The fleet of Very Large Crude Carriers (VLCC)’s that number around 20, which are estimated to be carrying 50 million barrels of oil, has stirred up a controversy in the United States. In an already flooded market with logistical constraints, the question of where the incoming oil will go has dominated the headlines recently. Calls from U.S. senators for the application of import tariffs against the Saudi Arabian oil has been gaining traction amongst the mainstream media but as moderate of a measure it may seem, the inner workings of where the case may go create a different picture.
Firstly, with no official confirmation as to whether the oil has already been sold or not to designated buyers, the tankers are currently heading towards the Gulf of Mexico. Within the GoM is situated the Motiva Refinery, the largest of its kind and one of the most complex and flexible facilities in the region.
Motiva is one of the largest processors of crude in the area and has a competitive edge when it comes to petroleum products. The proposed tariffs would indirectly negatively impact the U.S. refiners because Motiva is situated in the Texas Port Arthur Free Trade Zone (FTZ). In the FTZ, the oil would not be subject to any customs fees/tariffs, and the oil could be unloaded at the port, processed, and then shipped out to regions where the other GoM refiners have their target markets in. With the added advantage of Motiva’s flexibility, the other refiners in the region would be at a significant disadvantage in cost terms. They could risk being driven out in the short time.
The case Saudi’s seem to want to make here is to have the oil in the shore sitting in the VLCC’s and unloading them as demand generates where they would be offsetting any bids from the onshore producers. This would significantly bottleneck the U.S. shale flow towards the refineries and create a massive backlog. Also at this point, it is highly unlikely that the Motiva refinery might be pulled off production for maintenance because the oil demand it would remove the market would be significantly less impactful than having it process and push for lower prices with added constant supply from the fleet sitting on the shore if hurting the American oil industry is their aim.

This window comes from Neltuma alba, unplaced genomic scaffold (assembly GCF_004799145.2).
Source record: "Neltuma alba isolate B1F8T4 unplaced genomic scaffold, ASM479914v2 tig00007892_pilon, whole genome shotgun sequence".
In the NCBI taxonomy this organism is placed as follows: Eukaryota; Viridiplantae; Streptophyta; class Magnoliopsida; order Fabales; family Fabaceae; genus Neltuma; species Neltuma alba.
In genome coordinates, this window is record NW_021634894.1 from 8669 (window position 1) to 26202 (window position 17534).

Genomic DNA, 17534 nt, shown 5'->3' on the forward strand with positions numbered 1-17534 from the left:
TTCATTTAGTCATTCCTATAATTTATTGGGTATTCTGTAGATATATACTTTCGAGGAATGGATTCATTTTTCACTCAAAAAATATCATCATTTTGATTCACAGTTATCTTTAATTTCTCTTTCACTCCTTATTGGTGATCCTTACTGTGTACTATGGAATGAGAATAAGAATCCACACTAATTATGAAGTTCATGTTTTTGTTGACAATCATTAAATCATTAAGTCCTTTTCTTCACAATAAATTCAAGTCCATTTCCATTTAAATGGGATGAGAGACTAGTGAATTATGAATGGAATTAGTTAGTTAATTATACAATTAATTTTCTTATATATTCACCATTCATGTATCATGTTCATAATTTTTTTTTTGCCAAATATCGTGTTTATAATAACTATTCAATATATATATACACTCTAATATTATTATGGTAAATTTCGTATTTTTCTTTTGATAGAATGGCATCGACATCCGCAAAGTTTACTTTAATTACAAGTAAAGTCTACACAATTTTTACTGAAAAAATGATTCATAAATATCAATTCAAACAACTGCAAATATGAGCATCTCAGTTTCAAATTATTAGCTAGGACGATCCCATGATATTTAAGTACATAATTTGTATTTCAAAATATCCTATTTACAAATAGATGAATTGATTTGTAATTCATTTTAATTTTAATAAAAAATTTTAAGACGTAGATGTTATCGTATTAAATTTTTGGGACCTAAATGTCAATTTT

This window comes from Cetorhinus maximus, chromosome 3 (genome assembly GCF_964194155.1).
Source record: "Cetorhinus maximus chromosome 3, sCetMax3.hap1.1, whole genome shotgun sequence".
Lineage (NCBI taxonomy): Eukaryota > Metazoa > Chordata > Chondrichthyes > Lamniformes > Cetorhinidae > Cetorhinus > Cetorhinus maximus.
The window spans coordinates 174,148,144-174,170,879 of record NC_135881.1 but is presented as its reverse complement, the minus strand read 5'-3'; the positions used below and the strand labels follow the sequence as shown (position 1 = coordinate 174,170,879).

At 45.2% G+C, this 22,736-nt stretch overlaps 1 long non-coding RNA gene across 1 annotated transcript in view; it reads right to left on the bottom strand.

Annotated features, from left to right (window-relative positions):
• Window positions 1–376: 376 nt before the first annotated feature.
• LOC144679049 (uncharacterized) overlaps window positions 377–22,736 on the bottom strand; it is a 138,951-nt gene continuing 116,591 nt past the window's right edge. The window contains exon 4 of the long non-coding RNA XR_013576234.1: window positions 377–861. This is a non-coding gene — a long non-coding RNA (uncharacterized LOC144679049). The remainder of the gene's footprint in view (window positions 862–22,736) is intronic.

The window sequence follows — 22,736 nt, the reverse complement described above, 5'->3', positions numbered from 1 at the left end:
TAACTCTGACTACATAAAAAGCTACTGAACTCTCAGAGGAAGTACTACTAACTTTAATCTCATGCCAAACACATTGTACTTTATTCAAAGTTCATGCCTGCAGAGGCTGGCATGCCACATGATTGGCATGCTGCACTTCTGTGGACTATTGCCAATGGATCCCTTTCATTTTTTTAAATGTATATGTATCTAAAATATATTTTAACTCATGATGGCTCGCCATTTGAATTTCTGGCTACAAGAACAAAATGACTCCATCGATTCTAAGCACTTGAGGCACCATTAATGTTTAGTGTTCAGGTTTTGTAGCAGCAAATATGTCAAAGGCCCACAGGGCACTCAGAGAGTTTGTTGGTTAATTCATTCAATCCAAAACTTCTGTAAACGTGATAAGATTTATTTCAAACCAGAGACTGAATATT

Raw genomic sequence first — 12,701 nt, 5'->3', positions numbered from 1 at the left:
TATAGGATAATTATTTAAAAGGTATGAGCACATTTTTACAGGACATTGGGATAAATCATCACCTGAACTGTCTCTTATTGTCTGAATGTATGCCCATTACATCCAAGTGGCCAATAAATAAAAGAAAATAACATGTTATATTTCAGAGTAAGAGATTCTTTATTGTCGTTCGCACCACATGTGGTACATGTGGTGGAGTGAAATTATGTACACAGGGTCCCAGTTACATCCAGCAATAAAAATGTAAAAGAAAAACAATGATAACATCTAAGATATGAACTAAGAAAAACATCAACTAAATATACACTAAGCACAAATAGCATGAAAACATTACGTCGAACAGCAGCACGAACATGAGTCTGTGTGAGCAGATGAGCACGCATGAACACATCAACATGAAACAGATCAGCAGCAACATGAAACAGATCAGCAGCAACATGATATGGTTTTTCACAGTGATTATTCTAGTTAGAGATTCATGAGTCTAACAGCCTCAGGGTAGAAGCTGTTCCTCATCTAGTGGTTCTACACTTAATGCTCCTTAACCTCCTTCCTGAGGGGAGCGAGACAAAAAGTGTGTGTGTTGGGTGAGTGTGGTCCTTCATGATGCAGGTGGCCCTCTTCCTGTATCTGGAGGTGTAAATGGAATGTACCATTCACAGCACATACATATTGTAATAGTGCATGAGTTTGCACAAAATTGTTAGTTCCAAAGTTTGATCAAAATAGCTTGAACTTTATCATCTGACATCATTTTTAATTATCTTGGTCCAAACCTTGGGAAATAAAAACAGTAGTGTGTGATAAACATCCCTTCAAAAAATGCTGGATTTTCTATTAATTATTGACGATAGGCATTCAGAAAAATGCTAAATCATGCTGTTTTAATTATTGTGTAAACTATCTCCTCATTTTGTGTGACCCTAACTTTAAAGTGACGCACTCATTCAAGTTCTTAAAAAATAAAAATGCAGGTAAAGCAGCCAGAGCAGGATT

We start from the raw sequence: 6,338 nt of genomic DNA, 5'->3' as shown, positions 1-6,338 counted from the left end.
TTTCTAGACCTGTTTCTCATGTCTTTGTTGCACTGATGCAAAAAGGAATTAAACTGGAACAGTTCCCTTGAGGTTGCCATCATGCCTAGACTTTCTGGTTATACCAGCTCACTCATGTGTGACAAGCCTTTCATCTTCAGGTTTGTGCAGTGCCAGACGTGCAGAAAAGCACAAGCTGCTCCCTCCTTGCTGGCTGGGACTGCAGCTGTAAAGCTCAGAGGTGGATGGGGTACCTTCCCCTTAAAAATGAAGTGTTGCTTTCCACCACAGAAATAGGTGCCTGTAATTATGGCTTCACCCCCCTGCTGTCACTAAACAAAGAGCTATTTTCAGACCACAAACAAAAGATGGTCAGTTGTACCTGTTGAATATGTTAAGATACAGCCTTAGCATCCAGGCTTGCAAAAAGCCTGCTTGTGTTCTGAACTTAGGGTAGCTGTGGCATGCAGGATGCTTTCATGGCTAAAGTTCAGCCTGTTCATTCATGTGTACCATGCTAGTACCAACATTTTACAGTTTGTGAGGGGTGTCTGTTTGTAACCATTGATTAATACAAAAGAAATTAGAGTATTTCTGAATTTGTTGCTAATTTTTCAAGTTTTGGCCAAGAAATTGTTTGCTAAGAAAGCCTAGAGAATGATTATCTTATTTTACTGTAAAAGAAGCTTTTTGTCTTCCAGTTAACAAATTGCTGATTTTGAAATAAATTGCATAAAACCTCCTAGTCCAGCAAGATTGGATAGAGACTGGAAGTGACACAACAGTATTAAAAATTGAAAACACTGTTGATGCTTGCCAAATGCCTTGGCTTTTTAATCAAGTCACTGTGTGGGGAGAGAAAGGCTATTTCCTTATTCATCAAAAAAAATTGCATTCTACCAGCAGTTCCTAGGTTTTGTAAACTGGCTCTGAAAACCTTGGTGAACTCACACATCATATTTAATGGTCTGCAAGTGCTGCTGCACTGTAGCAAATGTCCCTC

An interesting detail in the region is the Big Hill Strategic Petroleum Reserve. The SPR had received FTZ status in 1998, and depending on the negotiations between the U.S. and Saudi Arabia, if the price or the outcome is justifiable enough, some of the oil on the fleet could be used to fill the SPR’S to prevent any immediate shock to the market.
The unofficial statements also mention that some of the oil on the fleet has already been sold to U.S. refiners, including Exxon Mobil, Marathon Petroleum and Phillips 66. At this point, it seems likely that the application of tariffs against the Saudi oil imports would hurt the U.S. more than it benefits while also potentially knocking out the oil and gas jobs in the region.
Whatever the outcome may be, the Saudi fleet is unlikely to turn back unless a special accord is reached between the U.S. and Saudi Arabia. It will likely exert added pressure in the upcoming days on the U.S. market and should yield an interesting result in terms of balancing the current erratic market movements.